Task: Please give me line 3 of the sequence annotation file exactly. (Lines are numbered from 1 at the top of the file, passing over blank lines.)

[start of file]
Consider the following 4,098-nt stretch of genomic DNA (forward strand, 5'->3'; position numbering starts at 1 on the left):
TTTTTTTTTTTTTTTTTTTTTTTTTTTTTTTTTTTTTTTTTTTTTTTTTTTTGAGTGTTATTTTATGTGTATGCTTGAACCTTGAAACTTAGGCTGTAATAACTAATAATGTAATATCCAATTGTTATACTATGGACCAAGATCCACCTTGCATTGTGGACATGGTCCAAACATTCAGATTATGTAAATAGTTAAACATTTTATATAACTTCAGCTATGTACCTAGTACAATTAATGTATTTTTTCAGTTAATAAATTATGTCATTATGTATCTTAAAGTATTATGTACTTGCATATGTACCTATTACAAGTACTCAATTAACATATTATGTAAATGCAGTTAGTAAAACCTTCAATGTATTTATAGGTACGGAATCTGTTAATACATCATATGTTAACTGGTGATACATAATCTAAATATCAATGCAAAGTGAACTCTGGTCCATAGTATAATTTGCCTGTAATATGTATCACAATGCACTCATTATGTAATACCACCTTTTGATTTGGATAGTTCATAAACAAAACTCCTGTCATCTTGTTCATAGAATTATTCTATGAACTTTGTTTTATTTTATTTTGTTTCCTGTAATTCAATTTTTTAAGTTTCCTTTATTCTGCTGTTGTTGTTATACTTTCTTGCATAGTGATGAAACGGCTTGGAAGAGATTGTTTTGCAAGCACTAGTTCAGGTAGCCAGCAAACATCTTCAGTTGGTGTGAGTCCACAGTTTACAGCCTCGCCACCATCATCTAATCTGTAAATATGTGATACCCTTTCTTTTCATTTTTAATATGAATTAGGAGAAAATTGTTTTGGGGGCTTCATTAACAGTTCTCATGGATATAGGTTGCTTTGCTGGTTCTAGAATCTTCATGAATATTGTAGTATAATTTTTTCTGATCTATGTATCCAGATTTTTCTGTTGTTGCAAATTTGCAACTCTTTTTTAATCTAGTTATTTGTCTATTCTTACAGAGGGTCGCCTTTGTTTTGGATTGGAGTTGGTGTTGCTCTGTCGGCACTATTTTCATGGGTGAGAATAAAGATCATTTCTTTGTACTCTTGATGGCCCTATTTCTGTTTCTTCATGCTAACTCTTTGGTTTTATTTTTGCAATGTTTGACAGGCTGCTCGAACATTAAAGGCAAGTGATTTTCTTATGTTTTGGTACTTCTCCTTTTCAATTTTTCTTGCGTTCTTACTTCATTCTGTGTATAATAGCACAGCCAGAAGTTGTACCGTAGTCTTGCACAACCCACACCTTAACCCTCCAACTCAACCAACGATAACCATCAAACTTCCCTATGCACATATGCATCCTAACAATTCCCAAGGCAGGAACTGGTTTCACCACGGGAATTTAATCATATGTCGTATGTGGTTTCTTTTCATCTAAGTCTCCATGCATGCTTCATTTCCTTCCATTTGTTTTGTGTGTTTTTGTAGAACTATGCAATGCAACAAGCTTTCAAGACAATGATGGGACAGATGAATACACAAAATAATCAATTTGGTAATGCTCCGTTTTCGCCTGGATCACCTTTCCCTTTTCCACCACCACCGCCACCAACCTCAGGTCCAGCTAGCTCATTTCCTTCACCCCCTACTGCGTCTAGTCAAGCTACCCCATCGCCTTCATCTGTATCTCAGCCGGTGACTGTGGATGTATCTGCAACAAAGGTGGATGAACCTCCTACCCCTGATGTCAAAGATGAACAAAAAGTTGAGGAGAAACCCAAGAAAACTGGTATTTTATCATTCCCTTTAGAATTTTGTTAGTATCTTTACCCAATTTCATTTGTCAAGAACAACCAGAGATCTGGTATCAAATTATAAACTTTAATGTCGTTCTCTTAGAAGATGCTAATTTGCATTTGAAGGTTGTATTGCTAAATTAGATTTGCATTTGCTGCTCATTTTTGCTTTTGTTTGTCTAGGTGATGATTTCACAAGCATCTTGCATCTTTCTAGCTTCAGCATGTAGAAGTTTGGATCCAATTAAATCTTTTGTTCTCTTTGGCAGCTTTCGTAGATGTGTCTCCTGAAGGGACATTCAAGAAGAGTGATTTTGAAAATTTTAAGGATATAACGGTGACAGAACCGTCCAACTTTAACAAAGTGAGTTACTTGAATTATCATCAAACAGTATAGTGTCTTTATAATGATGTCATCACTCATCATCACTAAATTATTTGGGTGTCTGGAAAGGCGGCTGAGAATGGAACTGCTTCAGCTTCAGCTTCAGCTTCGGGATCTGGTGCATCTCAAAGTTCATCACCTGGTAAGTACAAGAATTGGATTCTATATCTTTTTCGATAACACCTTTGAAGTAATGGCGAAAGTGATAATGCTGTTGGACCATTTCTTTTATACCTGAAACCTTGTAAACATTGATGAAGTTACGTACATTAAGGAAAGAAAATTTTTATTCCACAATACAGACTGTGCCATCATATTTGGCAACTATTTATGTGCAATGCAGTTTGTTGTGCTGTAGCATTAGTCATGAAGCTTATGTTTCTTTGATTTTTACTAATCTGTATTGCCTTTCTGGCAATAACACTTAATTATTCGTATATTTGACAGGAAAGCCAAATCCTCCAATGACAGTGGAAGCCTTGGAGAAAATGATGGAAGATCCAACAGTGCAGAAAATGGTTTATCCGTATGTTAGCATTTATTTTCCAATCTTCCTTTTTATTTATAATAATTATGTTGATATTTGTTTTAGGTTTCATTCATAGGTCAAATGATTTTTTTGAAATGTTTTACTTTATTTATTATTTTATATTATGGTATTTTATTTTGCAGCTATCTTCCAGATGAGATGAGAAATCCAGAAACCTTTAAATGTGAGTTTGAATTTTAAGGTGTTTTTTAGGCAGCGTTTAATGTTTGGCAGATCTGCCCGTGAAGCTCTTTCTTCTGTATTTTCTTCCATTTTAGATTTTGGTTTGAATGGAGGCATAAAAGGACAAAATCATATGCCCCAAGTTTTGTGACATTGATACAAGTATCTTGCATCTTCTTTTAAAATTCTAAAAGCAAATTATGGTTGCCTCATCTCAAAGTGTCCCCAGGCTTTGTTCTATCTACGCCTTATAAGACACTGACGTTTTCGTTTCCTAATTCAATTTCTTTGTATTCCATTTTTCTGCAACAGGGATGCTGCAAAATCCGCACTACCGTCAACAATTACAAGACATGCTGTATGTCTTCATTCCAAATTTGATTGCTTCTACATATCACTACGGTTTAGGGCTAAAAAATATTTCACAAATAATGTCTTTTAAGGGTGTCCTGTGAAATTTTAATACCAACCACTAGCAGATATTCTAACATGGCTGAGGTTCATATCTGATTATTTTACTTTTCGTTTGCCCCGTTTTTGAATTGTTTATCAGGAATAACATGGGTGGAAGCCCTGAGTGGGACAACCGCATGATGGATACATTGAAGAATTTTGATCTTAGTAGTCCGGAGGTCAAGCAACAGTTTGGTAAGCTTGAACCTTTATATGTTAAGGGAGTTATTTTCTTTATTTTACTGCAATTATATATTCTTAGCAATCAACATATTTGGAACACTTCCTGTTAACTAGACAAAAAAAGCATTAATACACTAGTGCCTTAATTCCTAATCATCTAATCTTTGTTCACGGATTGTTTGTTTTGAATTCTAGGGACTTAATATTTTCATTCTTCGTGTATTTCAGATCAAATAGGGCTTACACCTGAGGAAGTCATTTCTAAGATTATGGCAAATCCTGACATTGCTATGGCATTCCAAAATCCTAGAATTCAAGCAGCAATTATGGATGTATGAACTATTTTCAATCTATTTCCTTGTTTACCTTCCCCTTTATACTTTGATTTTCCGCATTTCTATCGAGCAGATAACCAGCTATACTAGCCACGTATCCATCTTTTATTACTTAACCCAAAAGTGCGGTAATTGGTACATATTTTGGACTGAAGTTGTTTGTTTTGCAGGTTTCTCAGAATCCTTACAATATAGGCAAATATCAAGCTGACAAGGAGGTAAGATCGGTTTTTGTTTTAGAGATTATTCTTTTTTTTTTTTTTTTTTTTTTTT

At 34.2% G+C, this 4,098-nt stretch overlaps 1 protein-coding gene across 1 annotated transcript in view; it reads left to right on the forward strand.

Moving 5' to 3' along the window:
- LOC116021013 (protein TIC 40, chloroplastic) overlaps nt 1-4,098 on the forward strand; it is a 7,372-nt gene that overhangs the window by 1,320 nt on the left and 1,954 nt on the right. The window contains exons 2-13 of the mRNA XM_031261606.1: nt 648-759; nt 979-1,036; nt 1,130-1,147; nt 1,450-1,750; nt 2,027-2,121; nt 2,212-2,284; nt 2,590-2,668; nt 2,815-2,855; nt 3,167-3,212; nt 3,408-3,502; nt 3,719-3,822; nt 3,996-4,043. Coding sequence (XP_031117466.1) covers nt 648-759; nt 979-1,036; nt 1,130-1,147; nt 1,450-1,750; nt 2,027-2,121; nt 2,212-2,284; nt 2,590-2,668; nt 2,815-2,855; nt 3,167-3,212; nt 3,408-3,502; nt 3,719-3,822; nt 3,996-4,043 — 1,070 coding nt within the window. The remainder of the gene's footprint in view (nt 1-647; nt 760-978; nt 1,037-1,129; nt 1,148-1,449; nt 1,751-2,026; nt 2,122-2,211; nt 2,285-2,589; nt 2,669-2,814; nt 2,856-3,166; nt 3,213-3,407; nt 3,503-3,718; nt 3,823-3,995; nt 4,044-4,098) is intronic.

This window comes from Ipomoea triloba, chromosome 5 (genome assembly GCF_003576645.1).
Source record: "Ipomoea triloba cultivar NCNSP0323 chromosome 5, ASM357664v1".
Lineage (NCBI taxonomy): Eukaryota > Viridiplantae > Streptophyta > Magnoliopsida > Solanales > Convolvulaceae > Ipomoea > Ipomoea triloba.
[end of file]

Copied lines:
At 34.2% G+C, this 4,098-nt stretch overlaps 1 protein-coding gene across 1 annotated transcript in view; it reads left to right on the forward strand.